Born in Buenos Aires in 1815, Juan Andrés Gelly y Obes had a high-ranking diplomat & lawyer for a father. His family emigrated from Paraguay to Argentina for political reasons, & after the birth of Juan Andrés they had to move to Montevideo in 1830. Father & son fought side by side against the relentless sieges of Rosas. Those early struggles no doubt inspired Gelly y Obes to enlist in the Argentine Legion at the age of 24.
Although reaching the rank of Lt. Coronel, Montevideo would later lose all its appeal: his father moved to Brazil & his mother died after being near a grenade explosion while visiting his position. He considered joining his father & returning to Paraguay, but in the end became a politician/military man in Buenos Aires. A long friendship with Bartolomé Mitre, begun in Montevideo, influenced his career for the rest of his life.
During Mitre’s presidency, Gelly y Obes was named Minister of the Army & Navy but resigned to lead troops in person during the War of the Triple Alliance. When Argentine forces began to sack Asunción, he stepped down based on family connections there; some Paraguayans even wanted him to be their next President. In the end, he continued service in Congress in Buenos Aires & was reinstated in the military in 1877… to be removed again in 1880 after participating in a revolution with Mitre. Amazingly, this pattern would repeat itself when Julio Argentino Roca reinstated Gelly y Obes only to be dismissed again after supporting the Revolución del Parque in 1890.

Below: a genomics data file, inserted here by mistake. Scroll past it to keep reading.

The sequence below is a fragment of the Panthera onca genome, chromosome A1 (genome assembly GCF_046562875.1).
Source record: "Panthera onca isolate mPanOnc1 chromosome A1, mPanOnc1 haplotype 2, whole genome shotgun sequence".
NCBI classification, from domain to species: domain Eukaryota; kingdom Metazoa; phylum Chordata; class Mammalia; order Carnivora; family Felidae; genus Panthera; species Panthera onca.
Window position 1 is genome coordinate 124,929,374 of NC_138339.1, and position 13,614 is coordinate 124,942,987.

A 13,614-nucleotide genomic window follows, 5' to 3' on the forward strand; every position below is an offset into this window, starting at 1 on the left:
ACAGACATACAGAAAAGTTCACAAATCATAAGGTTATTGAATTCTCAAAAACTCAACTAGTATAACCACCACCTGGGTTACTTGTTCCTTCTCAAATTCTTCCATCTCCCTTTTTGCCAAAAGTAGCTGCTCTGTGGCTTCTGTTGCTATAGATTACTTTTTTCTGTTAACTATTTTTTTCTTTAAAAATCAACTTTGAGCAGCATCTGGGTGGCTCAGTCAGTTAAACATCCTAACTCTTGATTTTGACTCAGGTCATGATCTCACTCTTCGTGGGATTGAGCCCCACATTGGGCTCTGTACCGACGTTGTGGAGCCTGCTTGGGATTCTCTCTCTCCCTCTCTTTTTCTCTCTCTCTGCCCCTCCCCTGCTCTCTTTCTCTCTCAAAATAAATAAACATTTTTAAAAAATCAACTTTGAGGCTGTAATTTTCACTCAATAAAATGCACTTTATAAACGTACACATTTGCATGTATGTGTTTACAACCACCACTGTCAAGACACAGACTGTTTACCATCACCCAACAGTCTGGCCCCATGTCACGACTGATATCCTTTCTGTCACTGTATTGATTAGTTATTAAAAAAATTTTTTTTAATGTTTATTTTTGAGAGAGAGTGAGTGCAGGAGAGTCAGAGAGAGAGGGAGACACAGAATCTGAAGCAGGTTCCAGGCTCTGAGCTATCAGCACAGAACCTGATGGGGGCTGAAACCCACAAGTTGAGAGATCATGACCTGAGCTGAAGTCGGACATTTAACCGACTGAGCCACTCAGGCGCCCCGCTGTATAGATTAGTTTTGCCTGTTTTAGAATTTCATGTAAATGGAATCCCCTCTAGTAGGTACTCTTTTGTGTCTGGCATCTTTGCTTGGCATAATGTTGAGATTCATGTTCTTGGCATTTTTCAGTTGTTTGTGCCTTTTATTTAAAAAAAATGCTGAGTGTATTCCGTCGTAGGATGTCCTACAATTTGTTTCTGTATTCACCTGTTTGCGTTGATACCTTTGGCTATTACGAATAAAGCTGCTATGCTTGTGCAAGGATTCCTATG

Later reinstated, Gelly y Obes served on Argentina’s top military council & supported the modernization of the military under General Pablo Riccheri. He passed away in 1904 at the age of 89 after a lifetime of service with no equal other than perhaps that of his friend Mitre! This Neogothic mausoleum sits near the rear wall of the cemetery & declared a National Historic Monument in 1946.